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Dr Karan Singh
MP (Rajya Sabha) and President Temple of Understanding

In an era full of scams and scandals, it is relevant to talk of interfaith movements and hence this Colloquium.  In 1893, the first Parliament of World Religions was held in Chicago in which among others Swami Vivekananda also spoke and stirred the largely western audience with his electrifying eloquence.

Unfortunately, interfaith movement still remains peripheral to human consciousness.  There should be a creative symbiosis among all the organizations, which are working in this field. Although the essential philosophy of all religions is the same, yet there are marked external differences.  Barriers of fanaticism and exclusivism continue to plague the society. 

Let us work towards the philosophy that seeks to bring forth such principles which are common to all religions and faith-based traditions. There are certain human values that must transcend the rules of religion. We cannot give a second class status to women just because our religion says so. We cannot practice untouchability simply because some religious texts sanction it.  Numerous other examples can also be cited.

There are two aspects of religion – vertical and horizontal.  How do we perceive the Divine and how do we practice the attributes of the Divine? In 1961, my wife and I visited Russia. The then Soviet Premier, Nikita Khrushchev, hosted a dinner party in the Kremlin. I had an opportunity to ask him, whether a member of the Communist Party of the Soviet Union could be a believer in God. The answer was a categorical “No”. 

Later, once again I had the opportunity to go to Russia with Bishop Paulos Mar Gregarious of the Orthodox Church, in connection with the celebration of 1000 years of the Russian Orthodox Church. I was surprised to see that despite several decades of  the Soviet govt’s repressive attitude towards all religions in the country, millions of Russians openly professed their belief in Christianity and other religions. It goes to prove that the religious spirit can be suppressed, but peoples’ faith cannot be extinguished for all times.

At this turning point in human history, unless there is harmony among the world’s major religions, there will never be peace on Earth.  India truly exemplifies the spirit of unity in diversity.  India is the cradle of four major religions of the world—Hinduism, Buddhism, Jainism, Sikhism and she welcomes the five other religions – Christianity, Judaism, Zoroastrianism, Islam and the Bahá’í Faith, all in a spirit of tolerance.

May this joint initiative of Interfaith Foundation, India and Temple of Understanding give fresh hope to all religious communities that despite their differences, they can still live in harmony and successfully resolve their crises and problems which confront them. Otherwise, the grave dangers that surround us, in the arena of governance, environmental devastation, consumerism, unsustainable lifestyles, economic and financial collapse, will surely hasten the coming world apocalypse, orchestrated by the prophets of doom and charlatans of different hews.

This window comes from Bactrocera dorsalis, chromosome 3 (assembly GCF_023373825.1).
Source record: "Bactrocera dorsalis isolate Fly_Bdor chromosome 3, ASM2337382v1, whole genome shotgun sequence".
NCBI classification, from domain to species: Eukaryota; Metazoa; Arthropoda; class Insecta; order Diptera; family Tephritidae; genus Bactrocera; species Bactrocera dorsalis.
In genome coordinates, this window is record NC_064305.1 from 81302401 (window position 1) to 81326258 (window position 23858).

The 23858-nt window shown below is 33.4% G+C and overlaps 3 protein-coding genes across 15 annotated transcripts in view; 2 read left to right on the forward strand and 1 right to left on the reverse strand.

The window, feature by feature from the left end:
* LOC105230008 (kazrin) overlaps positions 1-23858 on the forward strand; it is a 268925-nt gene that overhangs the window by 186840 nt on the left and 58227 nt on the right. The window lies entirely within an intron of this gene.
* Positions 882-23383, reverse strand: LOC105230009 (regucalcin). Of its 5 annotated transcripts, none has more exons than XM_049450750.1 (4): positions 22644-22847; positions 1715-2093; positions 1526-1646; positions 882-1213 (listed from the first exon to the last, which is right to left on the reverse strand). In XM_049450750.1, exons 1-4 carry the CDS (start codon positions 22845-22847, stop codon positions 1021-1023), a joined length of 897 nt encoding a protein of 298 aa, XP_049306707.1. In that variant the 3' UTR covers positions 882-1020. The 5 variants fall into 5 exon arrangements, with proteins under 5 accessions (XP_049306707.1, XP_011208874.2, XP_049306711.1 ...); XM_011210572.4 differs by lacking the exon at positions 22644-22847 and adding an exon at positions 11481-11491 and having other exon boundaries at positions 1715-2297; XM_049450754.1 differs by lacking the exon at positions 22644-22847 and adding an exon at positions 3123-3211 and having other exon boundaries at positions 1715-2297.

Every religion has two major aspects; one is universal and the other which is particular to that time and place. If we could formulate universal concepts in all religions it should be possible to develop a strong interfaith movement. There is probably no country in the world where there are as many interfaith dialogue meetings as in India. But its unfortunate that these organizations don’t have much contacts with each other. Besides, there is always a resource crunch for interfaith activities. It is another hurdle in shaping interfaith movement.

As intellectuals and theologians are not many and their discourses hardly understood by common people, it is interfaith dialogues which can reduce the gap between different communities. There is a need to provide an effective platform for promoting interfaith dialogue, where all concerned organizations should meet periodically and provide the much needed momentum for building a strong interfaith movement.

To promote inter-linkages among people, active citizens and their associations, the intelligentsia and youth have to join hands to promote interfaith paradigm.

With these words, I extend my best wishes to the organizers of the Colloquium, which is aptly themed: “Interfaith Paradigm for Learning to Live Together.”
 
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